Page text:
SEATTLE — Following outrage over the coffee giant’s decision to supplant its annual Christmas-themed snowflake paper cups with diabolical red ones, Starbucks has admitted to advancing a plot to lure customers into Satanic worship. The company is consequently halting the release of devil-themed holiday mugs, and it will abandon plans for a “Lucifer’s Delight” seasonal latte.
“The allegations that we wanted customers to unwittingly deny their Christian faith and invite Satan to commandeer their souls are totally founded,” said Starbucks CEO Howard Schultz, dressed in a black robe and clutching a book written by Anton LaVey.
After initially getting customers to forget the “reason for the season,” Schultz and other executives planned on tricking them into drinking coffee, tea, and other hot beverages from mugs featuring an image of Baphomet, the all-knowing Sabbatic Goat, he says. Afterwards, the company would add to its menu a latte made from curdled milk and the blood of a virgin, spiced with cinnamon and nutmeg.
“We should have run our foul designs by a focus group, but we didn’t, and for that I apologize,” he added. “Number one rule in this game: never mix business with a ploy to usher in a 1000-year reign by the Lord of Darkness.”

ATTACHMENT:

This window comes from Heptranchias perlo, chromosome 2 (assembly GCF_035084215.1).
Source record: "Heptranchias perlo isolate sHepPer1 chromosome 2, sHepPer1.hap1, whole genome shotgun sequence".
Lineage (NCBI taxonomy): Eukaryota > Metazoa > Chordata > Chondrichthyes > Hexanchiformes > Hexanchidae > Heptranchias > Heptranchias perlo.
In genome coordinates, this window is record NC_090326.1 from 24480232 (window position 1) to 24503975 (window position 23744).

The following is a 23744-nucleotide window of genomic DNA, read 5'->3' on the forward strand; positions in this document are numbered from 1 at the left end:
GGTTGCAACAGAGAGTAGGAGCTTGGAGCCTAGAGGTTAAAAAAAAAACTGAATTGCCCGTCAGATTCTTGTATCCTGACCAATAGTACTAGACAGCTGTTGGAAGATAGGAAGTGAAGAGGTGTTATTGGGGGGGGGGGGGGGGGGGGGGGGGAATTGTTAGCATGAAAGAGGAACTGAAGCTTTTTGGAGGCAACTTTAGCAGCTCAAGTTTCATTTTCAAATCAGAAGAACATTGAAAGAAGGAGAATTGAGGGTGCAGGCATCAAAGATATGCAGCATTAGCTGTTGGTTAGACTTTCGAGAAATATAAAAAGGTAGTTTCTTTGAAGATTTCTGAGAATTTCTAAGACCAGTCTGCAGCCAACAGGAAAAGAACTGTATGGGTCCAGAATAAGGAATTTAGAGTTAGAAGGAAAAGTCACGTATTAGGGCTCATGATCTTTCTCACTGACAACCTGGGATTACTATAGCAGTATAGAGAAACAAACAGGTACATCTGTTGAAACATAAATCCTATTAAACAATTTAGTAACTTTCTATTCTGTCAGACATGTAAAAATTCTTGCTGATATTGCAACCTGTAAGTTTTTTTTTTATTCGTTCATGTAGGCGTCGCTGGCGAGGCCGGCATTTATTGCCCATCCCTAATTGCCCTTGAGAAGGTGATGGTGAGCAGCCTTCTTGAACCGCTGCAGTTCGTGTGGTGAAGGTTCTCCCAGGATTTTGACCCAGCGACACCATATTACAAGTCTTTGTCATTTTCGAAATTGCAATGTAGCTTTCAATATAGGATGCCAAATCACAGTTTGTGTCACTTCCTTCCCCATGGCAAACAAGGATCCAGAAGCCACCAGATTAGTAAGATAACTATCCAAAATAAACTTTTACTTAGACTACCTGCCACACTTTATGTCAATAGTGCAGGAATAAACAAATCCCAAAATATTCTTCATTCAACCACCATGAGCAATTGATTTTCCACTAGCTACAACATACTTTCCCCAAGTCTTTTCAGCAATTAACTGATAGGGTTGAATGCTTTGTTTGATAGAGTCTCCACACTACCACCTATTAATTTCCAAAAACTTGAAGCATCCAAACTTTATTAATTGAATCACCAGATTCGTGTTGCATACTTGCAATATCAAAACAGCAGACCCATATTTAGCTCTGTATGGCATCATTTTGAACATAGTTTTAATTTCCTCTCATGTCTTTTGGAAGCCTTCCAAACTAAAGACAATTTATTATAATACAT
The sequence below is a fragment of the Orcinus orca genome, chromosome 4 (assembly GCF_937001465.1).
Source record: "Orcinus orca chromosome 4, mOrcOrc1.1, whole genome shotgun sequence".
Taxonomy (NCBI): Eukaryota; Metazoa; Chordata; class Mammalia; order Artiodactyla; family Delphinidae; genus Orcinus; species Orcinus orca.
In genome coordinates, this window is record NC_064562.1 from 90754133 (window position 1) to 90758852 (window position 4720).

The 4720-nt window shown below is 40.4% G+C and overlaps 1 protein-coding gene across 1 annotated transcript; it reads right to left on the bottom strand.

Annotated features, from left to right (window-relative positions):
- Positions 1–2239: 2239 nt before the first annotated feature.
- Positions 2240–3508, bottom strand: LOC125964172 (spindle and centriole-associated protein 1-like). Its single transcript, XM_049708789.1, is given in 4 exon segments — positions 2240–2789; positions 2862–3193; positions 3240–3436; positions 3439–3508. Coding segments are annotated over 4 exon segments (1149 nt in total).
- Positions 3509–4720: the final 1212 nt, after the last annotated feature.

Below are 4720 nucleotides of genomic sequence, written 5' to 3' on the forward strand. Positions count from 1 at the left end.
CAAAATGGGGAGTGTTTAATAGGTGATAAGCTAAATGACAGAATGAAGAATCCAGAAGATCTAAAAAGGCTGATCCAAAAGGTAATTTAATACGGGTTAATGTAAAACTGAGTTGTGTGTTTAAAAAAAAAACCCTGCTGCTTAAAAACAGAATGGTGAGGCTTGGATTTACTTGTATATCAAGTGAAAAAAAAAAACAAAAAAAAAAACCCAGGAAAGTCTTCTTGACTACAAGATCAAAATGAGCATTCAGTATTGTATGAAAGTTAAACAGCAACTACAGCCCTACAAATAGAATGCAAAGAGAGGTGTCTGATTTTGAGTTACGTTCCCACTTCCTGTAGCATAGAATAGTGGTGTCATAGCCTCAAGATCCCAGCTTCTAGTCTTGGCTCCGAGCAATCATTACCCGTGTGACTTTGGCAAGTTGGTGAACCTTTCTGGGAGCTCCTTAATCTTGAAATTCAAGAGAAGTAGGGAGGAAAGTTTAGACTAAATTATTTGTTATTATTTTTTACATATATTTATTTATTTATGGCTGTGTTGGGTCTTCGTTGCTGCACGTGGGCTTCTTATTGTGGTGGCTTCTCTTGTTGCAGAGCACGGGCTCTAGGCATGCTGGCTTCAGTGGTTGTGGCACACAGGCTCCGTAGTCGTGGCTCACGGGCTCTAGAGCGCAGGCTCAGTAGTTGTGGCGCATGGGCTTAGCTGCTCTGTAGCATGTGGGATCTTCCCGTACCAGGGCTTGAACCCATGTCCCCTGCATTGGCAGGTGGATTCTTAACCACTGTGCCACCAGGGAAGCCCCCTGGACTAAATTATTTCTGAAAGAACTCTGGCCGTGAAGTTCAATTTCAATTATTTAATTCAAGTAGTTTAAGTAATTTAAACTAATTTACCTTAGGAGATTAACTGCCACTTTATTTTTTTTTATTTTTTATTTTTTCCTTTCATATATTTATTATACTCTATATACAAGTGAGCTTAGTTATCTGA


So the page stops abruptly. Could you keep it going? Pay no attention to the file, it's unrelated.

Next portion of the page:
Molly Kaliope, a longtime Starbucks customer from Edmonds, Washington, says that she knew something sinister was afoot when the team of baristas she had come to know well were suddenly replaced with ashen, non-communicative teens all sporting the same pentagram tattoo on their foreheads.
“No matter what name I gave them, they always scrawled the word ‘demon’ and drew all these occult symbols on my cup,” she said. “It was very unsettling. Then they started serving my venti skinny sugar-free mocha in a red paper vessel, and I knew that I was in the presence of pure evil.”
Schultz says that from now on, Starbucks executives will keep their personal lives — full of ritualistic mutilation and blood-soaked orgies — separate from their role as leaders of the world’s most successful coffee chain.
“Our share price has taken a huge hit,” he said. “Our shareholders are pissed off. An era of darkness is here, but not in the way we wanted.”